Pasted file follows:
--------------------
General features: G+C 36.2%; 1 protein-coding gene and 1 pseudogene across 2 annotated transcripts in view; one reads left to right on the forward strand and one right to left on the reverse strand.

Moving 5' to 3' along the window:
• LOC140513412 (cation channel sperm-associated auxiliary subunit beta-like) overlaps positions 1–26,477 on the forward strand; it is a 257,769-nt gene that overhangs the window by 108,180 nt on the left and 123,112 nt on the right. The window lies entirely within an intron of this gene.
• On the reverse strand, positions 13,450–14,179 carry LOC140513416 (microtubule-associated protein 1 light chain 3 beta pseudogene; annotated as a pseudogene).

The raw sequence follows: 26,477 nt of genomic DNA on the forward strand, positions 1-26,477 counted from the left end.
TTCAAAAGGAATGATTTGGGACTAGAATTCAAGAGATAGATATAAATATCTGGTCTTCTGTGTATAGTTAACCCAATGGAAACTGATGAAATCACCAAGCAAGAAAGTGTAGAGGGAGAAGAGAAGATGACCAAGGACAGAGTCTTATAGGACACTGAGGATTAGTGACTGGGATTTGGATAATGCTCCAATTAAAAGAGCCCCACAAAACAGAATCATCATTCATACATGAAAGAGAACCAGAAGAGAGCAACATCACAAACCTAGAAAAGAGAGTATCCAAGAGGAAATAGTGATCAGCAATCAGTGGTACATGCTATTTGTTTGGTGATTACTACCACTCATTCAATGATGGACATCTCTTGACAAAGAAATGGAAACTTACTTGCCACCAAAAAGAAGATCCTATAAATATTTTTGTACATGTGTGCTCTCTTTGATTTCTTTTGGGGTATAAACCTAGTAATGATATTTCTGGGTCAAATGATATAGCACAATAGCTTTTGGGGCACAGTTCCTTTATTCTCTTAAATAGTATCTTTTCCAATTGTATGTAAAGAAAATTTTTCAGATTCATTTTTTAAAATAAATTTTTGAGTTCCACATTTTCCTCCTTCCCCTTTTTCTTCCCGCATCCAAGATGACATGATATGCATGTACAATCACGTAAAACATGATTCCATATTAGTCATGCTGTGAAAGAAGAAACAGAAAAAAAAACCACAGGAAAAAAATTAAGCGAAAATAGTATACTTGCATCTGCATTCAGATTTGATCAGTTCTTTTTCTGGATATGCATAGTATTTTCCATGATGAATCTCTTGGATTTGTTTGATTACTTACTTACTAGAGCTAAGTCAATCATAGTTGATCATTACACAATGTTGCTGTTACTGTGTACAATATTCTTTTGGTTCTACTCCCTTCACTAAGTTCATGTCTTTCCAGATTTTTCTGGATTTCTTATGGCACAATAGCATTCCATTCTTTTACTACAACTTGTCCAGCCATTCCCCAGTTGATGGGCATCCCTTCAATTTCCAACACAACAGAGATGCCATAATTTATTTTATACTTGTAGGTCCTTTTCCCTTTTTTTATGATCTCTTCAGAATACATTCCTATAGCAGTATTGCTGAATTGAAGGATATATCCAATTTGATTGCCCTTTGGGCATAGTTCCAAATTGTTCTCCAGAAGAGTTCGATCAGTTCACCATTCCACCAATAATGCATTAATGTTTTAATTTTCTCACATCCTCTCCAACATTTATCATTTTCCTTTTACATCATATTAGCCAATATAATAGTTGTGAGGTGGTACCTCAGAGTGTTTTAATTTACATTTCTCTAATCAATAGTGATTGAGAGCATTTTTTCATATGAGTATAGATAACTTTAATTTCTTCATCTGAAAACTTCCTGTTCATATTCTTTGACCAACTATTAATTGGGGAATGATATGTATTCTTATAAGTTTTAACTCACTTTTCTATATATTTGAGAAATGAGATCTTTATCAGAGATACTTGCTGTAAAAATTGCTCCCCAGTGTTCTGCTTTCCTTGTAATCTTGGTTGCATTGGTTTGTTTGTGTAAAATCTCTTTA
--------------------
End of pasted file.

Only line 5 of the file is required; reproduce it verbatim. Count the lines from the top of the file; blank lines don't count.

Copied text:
The raw sequence follows: 26,477 nt of genomic DNA on the forward strand, positions 1-26,477 counted from the left end.